ISLAMABAD: The global children's aid agency, Save the Children said on Wednesday that it regretted Pakistan's government ordering its staff to leave the country and denied it was ever involved in the CIA's hunt for Osama bin Laden.
Pakistan last week had ordered all of the Save the Children's foreign staff to leave the country within four weeks in the wake of accusations linking it to a fake vaccination programme launched to track down the al Qaeda chief.
However, local media quoted interior minister Rehman Malik as saying on Saturday that the organisation's expatriate staff members in Pakistan would not now be expelled.
But Save the Children said in a statement Wednesday that it had not received official confirmation of the seeming U-turn and would still send its four expatriate workers home.
"Save the Children has not received written documentation (from the interior ministry) to support these statements," the charity said.
It added: "Consequently, we are left with no option but to ask the four remaining expatriate staff members in Islamabad to leave the country by September 13.
"While we regret that these talented and committed humanitarian workers are leaving the country, our remaining 2,000 Pakistani staff members, including our Senior Management Team in-country, will ensure operations in Pakistan."
Save the Children employs a total of six expatriate staff members in Pakistan -- a Bangladeshi, an Irish citizen, three British nationals and one American citizen.
Two of the foreign staff members were not in the country when the government issued the expulsion order.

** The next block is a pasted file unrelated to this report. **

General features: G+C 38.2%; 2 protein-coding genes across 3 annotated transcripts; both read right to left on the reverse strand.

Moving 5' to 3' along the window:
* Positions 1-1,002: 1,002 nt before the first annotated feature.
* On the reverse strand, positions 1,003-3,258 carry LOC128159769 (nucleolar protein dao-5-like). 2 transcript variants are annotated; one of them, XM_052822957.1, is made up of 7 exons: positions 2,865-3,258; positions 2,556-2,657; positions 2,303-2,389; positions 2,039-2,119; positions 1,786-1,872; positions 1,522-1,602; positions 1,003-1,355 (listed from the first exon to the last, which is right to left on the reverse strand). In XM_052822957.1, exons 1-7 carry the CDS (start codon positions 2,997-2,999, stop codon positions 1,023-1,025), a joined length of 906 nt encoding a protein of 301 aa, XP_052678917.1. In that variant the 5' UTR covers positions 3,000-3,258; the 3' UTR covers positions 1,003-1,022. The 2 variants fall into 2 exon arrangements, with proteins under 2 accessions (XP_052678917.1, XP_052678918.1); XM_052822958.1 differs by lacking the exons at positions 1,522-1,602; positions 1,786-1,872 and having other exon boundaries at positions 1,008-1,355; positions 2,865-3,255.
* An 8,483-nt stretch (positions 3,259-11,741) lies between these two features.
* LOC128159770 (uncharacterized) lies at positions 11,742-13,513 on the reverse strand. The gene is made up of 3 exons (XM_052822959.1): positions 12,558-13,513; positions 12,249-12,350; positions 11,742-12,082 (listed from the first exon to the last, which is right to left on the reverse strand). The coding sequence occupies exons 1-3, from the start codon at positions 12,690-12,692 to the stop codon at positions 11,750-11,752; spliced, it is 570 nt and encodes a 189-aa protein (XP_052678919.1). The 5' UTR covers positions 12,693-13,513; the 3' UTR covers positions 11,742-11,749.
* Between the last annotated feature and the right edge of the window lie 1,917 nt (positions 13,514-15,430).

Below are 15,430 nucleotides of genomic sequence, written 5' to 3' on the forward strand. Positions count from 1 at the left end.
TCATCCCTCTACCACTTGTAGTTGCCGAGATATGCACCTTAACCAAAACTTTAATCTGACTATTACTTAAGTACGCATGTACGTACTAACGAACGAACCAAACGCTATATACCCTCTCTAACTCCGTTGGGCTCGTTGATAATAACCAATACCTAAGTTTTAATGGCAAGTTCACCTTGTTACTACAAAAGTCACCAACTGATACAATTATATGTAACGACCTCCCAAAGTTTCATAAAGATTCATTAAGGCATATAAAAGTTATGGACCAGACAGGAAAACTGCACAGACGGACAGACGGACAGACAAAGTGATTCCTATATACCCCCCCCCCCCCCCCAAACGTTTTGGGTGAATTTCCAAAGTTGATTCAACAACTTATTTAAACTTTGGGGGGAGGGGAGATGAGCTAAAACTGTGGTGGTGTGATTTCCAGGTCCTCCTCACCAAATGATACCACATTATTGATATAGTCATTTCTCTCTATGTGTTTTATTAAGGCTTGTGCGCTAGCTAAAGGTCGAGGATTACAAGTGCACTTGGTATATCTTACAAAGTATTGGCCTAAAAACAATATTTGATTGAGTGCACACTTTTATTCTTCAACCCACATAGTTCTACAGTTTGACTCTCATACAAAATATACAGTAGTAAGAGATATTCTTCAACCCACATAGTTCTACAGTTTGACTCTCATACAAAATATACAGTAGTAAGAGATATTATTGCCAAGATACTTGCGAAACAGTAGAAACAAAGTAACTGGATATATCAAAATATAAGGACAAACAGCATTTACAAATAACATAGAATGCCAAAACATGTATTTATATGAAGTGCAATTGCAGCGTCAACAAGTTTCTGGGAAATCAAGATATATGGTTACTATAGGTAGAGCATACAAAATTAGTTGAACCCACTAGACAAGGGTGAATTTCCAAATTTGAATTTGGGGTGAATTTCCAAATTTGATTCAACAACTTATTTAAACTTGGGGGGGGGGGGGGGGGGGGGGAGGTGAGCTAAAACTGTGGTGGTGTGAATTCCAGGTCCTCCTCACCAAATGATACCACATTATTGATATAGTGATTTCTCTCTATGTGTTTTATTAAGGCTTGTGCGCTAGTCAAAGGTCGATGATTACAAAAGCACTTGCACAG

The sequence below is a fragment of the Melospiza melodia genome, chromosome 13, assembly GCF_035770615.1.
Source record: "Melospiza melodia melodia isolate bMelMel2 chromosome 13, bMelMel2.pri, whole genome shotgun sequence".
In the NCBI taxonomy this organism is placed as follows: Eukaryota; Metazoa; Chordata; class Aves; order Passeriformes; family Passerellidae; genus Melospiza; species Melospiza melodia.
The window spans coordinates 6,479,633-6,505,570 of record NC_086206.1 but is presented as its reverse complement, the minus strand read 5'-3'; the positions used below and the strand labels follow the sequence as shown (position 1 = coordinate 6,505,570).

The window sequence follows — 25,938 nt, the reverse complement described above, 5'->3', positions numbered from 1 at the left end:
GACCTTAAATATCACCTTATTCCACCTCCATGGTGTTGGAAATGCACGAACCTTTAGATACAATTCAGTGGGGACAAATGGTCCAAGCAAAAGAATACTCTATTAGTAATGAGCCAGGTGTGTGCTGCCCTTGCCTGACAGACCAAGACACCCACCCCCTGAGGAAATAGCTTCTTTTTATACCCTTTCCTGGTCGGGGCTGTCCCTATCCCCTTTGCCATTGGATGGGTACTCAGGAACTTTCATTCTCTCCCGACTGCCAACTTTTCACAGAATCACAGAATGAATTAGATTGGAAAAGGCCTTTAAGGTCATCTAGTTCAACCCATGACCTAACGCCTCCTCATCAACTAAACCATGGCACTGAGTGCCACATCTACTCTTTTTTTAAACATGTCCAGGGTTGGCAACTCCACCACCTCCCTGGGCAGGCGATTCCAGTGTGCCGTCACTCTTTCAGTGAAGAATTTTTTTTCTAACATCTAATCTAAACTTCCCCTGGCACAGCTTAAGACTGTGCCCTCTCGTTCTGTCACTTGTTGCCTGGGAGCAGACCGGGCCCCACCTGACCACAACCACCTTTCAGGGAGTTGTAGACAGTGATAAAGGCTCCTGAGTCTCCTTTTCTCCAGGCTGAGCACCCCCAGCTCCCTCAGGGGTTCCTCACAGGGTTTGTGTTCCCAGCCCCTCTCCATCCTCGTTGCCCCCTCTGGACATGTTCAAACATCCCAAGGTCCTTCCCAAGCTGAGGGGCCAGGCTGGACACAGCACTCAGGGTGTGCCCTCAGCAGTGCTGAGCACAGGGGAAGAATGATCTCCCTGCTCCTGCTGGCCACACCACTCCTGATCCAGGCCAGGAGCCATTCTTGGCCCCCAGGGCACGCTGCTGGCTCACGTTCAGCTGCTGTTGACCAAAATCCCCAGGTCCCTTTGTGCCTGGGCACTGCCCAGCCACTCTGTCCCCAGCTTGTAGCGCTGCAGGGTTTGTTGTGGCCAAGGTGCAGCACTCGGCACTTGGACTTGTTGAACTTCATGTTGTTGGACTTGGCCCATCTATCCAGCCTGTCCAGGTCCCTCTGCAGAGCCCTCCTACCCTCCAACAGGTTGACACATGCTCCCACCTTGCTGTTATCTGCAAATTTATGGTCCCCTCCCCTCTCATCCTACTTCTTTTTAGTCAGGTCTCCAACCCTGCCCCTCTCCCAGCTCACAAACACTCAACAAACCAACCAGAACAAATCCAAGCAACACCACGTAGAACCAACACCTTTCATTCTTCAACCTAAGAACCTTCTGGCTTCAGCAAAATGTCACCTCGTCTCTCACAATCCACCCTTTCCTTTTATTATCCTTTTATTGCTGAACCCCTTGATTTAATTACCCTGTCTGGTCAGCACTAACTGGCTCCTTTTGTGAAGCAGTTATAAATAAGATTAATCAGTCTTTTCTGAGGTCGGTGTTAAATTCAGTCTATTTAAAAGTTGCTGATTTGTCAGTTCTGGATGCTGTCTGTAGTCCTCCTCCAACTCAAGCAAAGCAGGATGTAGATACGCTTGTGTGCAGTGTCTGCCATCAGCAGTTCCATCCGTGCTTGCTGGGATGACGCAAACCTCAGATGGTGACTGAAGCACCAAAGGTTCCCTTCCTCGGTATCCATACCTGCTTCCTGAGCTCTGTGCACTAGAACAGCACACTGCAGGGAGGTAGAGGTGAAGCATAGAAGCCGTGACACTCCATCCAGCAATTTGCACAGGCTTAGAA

"We hope that our six expatriate staff members will be allowed to return to Pakistan soon," the charity added.
Save the Children said no explanation had been given for the cancellation of the staff visas but added it would seek to cooperate with authorities to clear up any doubts.
A Pakistan intelligence report has linked the aid agency to Pakistani doctor Shakeel Afridi, who the CIA allegedly used to carry out the fake vaccination programme.
"Save the Children has always worked within its mandate and has never been involved with either the CIA or any other intelligence agency, doctor Shakeel Afridi or a fake vaccination campaign" said the Save the Children statement.
Afridi allegedly worked for the CIA collecting DNA in a bid to verify bin Laden's presence in the town where he was killed by US Navy Seals in a raid on his compound in May 2011.
An official report prepared jointly by Pakistan civil and military intelligence blamed a former Save the Children director for introducing Afridi to the Americans.
In May Afridi was sentenced to 33 years in jail for treason after being convicted over alleged ties to militant group Lashkar-e-Islam, not for working for the CIA, for which the court said it did not have jurisdiction.
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